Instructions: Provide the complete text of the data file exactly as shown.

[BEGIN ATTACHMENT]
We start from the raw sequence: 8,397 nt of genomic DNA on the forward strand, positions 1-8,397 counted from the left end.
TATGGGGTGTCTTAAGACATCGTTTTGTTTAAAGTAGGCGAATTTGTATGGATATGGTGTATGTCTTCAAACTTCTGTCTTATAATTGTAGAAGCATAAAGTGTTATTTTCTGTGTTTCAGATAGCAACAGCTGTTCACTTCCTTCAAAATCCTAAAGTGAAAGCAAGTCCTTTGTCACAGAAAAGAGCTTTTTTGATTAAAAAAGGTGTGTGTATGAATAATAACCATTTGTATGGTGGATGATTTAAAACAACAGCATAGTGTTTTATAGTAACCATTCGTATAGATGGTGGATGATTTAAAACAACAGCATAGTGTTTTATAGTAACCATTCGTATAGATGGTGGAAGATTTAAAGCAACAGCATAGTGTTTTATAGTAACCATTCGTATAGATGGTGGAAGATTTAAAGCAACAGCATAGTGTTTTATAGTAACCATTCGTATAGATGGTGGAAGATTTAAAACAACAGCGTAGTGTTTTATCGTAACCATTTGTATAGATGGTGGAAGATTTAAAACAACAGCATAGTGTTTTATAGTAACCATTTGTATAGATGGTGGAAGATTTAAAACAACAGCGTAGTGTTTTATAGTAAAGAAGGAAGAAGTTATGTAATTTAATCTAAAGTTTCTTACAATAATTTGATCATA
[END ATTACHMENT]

We start from the raw sequence: 8,397 nt of genomic DNA on the forward strand, positions 1-8,397 counted from the left end.
TATGGGGTGTCTTAAGACATCGTTTTGTTTAAAGTAGGCGAATTTGTATGGATATGGTGTATGTCTTCAAACTTCTGTCTTATAATTGTAGAAGCATAAAGTGTTATTTTCTGTGTTTCAGATAGCAACAGCTGTTCACTTCCTTCAAAATCCTAAAGTGAAAGCAAGTCCTTTGTCACAGAAAAGAGCTTTTTTGATTAAAAAAGGTGTGTGTATGAATAATAACCATTTGTATGGTGGATGATTTAAAACAACAGCATAGTGTTTTATAGTAACCATTCGTATAGATGGTGGATGATTTAAAACAACAGCATAGTGTTTTATAGTAACCATTCGTATAGATGGTGGAAGATTTAAAGCAACAGCATAGTGTTTTATAGTAACCATTCGTATAGATGGTGGAAGATTTAAAGCAACAGCATAGTGTTTTATAGTAACCATTCGTATAGATGGTGGAAGATTTAAAACAACAGCGTAGTGTTTTATCGTAACCATTTGTATAGATGGTGGAAGATTTAAAACAACAGCATAGTGTTTTATAGTAACCATTTGTATAGATGGTGGAAGATTTAAAACAACAGCGTAGTGTTTTATAGTAAAGAAGGAAGAAGTTATGTAATTTAATCTAAAGTTTCTTACAATAATTTGATCATA